As a youngster, I was an avid reader. I felt curiously satisfied the time I noticed that if merely the last part of a sentence lay within parentheses, the period fell outside the brackets. If the entire sentence was parenthetical, however, the period should be placed within the brackets.
Looking back, it seems inevitable I’d end up correcting other people’s English. But I also had the benefit of an excellent teacher. After being hired by Taiwan News (then a print daily, now a web-only publication) in 1999, I was trained by a veteran newspaperman who’d cut his professional teeth at The Washington Post. I learned how to write headlines and captions, ensure that wire-service articles matched house style, and turn copy from our reporters (most of whom weren’t native English speakers) into features that were elegant as well as factually correct.
I left the newspaper to take up a better-paid job with shorter hours at the Government Information Office. There I worked on the government’s online publications. I contributed the occasional article, sometimes wrote press releases, and from Monday to Friday edited items translated from local Chinese-language newspapers.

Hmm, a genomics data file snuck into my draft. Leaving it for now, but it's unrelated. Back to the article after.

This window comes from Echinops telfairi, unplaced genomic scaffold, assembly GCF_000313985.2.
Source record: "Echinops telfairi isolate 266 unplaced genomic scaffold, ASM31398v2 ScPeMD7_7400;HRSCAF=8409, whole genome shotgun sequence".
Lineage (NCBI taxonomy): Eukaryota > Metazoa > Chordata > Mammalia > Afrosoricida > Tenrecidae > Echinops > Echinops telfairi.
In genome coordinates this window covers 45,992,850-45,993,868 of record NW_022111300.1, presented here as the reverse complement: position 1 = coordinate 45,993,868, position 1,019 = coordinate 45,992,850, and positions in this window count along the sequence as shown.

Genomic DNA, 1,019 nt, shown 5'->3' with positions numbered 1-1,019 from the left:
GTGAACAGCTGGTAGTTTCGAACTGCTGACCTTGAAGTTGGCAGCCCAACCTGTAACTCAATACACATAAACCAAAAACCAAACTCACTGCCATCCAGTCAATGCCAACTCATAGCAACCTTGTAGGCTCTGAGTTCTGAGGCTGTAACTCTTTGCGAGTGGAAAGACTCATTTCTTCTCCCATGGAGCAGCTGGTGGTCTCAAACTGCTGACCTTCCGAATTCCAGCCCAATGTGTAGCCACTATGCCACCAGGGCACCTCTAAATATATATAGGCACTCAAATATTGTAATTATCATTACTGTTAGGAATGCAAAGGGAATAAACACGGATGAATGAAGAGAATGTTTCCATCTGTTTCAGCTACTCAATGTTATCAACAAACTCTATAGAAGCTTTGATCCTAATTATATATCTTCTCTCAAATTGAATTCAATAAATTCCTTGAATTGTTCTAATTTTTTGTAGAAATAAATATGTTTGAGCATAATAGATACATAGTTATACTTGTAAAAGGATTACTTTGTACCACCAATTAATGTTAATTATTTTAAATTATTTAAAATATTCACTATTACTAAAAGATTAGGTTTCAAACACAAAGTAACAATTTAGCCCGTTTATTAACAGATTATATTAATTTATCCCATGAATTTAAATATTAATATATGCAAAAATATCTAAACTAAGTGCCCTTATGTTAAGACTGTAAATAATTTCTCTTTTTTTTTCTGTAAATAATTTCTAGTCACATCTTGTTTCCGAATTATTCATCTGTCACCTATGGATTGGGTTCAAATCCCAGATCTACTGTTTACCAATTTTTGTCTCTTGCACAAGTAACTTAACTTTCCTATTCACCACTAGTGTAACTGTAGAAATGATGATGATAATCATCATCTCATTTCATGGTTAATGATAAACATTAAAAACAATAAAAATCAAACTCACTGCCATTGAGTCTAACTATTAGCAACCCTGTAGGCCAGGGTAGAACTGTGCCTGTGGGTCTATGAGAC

Since 2003, I’ve edited hundreds of essays written by students applying for admission to American universities, and just as many if not more letters of recommendation written by their professors and employers. Because many applicants in this part of the world interpret instructions like “write 400 to 600 words” as meaning “as close to 600 as possible,” I’ve become adept at cutting out the unnecessary and rephrasing the verbose. I pride myself on not only making my client’s writing clearer, but also saving the reader’s time.
For clients in the North America and Greater China, I’ve edited academic papers, novels, and book-length travelogues, notably this book about Canada.
A large-scale editing project in early 2019 was a textbook about China’s Belt and Road Initiative. Before that, I edited the economics book pictured here. In every case I handle, I double-check facts, fix grammar problems, search for words the writer uses too often, change “more” to “additional” if it reduces ambiguity… and make sure every period is on the right side of the bracket.
Since the start of 2020, I’ve proofed for a history museum in Taiwan that was revamping its permanent exhibitions — truly engrossing work! — edited a PhD thesis on wrestling in Mongolia, helped with the creation of a cookbook, edited the English-language version of a book about the wild greens foraged by Taiwan’s indigenous people, smoothed out the English-language texts prepared for a major arts exhibition, and fixed short articles for one of Taiwan’s largest city governments.